God sent Jesus to give us the option to be saved, show us how to be saved, and make it possible to be saved. In his ministry, while many accepted his salvation, some also rejected it. Take the “rich young ruler” for example (Luke 18:18-29). The young man wanted eternal life (salvation), yet not enough to obey Jesus. Jesus then laments at how great an effort rich people must endure to enter God’s kingdom. If Jesus were a Unitarian, I imagine he would have been cool with the man’s decision. “Naw, it’s cool, man. I was kinda just hoping you’d sell all you have and give to the poor. You didn’t really have to. You’ll be saved anyways. Thanks for the question! See you later!”

    In Acts 16:30, a ‘bad’ person asks “what must I do to be saved?” I imagine if Paul and Silus were Unitarian they might say something like, “DO?! Oh, don’t worry, you don’t have to DO anything! God’s going to save you anyways!” But they weren’t Unitarians, they were Christians, who believed in what Christ says. They told the man to “Believe on the lord Jesus, and you will be saved.” Requirement #1: Be a Christian.

    Our fellowship very recently did a study on the works of the flesh in Galations 5:19-21. Verse 21 says that if we practice these things, we can’t get God’s kingdom. In fact, in the end there are indeed people who will burn in the lake of fire (Rev. 21:8).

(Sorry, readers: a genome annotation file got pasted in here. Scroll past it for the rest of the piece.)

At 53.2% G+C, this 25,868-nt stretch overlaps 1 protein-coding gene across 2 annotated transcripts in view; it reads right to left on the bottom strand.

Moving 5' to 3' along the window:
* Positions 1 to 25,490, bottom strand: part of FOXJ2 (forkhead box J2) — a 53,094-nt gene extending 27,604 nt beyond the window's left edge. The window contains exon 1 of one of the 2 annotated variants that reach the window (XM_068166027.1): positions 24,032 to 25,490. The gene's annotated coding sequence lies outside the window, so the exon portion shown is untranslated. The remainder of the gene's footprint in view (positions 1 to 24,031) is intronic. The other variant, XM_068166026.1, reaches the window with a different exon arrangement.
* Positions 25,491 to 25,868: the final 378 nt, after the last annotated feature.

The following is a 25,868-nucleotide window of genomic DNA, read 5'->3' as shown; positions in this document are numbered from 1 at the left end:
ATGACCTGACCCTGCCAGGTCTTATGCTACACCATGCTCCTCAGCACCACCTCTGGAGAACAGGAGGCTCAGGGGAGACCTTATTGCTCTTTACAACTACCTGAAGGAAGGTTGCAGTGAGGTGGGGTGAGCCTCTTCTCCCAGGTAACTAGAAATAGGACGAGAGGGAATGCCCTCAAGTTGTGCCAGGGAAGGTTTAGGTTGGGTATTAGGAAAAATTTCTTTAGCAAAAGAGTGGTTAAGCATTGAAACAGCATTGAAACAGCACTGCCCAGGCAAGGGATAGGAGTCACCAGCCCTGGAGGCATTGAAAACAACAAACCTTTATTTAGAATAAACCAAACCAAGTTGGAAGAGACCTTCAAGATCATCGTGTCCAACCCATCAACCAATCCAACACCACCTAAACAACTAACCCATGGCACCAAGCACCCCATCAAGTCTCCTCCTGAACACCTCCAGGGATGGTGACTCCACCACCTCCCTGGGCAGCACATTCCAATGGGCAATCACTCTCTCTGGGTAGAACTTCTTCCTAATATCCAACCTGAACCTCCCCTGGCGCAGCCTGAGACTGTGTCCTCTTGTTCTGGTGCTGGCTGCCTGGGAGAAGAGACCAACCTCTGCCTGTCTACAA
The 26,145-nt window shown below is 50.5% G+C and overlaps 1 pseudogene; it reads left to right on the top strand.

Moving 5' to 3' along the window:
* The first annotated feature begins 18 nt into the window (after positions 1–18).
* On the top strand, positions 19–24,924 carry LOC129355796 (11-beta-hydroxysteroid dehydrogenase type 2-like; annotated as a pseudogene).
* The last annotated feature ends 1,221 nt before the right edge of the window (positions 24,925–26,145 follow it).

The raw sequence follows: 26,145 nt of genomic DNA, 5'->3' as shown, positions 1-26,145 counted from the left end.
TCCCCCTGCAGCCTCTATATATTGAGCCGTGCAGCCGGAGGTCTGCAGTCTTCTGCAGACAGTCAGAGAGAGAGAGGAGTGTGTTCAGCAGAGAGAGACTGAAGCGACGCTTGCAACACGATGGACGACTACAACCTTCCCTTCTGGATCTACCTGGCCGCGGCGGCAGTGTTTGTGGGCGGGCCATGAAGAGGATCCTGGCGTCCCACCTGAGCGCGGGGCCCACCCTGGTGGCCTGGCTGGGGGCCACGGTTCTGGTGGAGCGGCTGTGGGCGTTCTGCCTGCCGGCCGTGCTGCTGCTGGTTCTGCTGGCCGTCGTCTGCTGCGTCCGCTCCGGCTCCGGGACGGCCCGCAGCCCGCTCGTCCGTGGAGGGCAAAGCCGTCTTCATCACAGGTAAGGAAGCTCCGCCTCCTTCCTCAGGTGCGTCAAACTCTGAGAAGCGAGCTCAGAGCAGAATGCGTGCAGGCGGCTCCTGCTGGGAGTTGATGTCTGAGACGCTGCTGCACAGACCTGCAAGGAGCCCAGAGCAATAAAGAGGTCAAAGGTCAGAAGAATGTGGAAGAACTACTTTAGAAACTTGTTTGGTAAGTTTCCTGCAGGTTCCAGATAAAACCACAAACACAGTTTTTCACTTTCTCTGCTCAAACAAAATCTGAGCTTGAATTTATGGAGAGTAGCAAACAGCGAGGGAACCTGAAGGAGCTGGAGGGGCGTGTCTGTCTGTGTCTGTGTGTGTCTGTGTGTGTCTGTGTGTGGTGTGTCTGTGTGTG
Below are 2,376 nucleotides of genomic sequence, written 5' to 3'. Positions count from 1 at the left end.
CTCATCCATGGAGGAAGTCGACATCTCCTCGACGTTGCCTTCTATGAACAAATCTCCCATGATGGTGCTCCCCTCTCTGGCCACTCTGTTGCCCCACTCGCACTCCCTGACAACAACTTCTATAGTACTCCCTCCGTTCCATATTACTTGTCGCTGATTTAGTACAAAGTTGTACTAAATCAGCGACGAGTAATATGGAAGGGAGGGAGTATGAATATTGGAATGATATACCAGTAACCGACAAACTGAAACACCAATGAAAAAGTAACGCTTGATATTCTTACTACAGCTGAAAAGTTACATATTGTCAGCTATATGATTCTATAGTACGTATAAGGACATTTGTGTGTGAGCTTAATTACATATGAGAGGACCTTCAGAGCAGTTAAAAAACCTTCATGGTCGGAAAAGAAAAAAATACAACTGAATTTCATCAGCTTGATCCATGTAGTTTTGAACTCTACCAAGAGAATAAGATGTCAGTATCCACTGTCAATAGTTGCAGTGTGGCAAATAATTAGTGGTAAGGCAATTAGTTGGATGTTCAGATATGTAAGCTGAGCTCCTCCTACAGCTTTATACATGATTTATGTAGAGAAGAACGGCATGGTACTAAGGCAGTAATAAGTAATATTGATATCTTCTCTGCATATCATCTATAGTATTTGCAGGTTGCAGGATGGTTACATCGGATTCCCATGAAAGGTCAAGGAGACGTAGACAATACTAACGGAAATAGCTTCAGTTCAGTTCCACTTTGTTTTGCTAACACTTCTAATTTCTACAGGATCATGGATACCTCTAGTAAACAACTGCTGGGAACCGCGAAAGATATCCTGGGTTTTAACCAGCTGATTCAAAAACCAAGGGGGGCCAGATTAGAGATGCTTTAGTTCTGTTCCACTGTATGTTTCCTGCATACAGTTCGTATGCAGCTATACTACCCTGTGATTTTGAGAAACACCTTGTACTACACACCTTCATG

Most Christians tie the kingdom of God with salvation, whether you believe it to be a literal place or not. Yet even salvation from sin requires work on behalf of the one being saved. To be free from sin, we must be Jesus’ diciples (John 8:30-36).

    God kicked man out of paradise because man chose disobedience (Gen. 3). The Universalist claims that he will seek out every last remnant of mankind and transform them to be acceptable to Him and welcome them back into eternal paradise. So why did He even give mankind the choice to disobey in the first place, and why put the people who choose to obey Him now in a world ruled by Satan and inhabited by evil (Food for thought, promises about eternity: Psalm 125:3, Rev. 21:27)?

    God invites all the ‘bad’ people to the wedding feast (Matt. 22: 1-10), but it’s up to us to be dressed properly, otherwise we’ll be rejected (v. 11-14). Sorry, Universatlists, some people just aren’t fit for salvation.


  2. Posted by Russ on November 17, 2009 at 6:45 pm

    Great post. Excellent point on the “rich young ruler”/Luke 18.
    Rev. 21 & Gal 5 both came to my mind also.
    How do you even get around Acts 16:30,31 as a Christian Universalist if they feel those who even believe in other faiths will be saved? So many holes in that belief.

    Good stuff… thanks for posting.


  3. Hi Victor,